In Salisbury, England hundreds of people who visited Zizzi restaurant or the Mill pub have been told to wash their clothes due to the potentiality of traces of the nerve agent employed against Russian double against Col. Sergei Skripal left the two victims in "critical but stable condition in intensive care." In addition to Skripal and his daughter, one of the emergency staff on the scene was also hospitalized. Public Health England is reporting that there is no immediate health risk to anyone who was in the restaurant or pub, but that in case any amount of the nerve agent residue was on clothes even minute amounts might contaminate the skin.
Skripal and his daughter were found unconscious on a bench on March 4 and shortly after that Russian news warned against "traitors" settling in the UK. The chief medical officer, Sally Davies, reported on Sunday that there was at least some trace contamination by the nerve agent in the pub and restaurant in Salisbury. British police have made the determination that it was definitely a nerve agent of some sort, but haven't named the compound in question.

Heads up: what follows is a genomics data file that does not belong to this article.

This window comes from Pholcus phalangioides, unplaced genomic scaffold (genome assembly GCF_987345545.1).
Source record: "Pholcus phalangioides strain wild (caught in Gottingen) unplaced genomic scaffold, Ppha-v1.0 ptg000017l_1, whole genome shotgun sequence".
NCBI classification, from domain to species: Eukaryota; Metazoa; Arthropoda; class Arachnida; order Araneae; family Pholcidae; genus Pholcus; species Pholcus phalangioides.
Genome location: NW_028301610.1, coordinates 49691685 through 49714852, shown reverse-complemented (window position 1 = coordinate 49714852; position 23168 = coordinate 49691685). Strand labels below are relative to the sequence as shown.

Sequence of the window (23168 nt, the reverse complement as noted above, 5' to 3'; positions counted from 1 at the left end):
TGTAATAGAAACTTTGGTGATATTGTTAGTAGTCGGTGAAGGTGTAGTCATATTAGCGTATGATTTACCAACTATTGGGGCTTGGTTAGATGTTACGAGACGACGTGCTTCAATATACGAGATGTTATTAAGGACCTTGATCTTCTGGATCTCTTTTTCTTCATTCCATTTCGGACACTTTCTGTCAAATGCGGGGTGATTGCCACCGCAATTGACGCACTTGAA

Public Health England claimed to be in possession of new evidence before they issued their advisory on Sunday, but also claim the general public had not been at risk. Public Health England's deputy medical director, Jenny Harries made a statement at a press conference, “This is about a very, very small risk of repetitive contact for any traces of contamination that people may have taken out. In risk terms one or two days is not what we are concerned about, what we are worrying about is whether there could be an ongoing risk that could build over the future.”
Despite the ominous news broadcast warning Russian traitors against settling in the UK, Amber Rudd, interior minister, has said it is still too early to say exactly who is responsible. Finance minister Philip Hammond has gone on the record saying that Britain would respond "appropriately" in the event that it was determined to be a foreign state involved in the poisoning.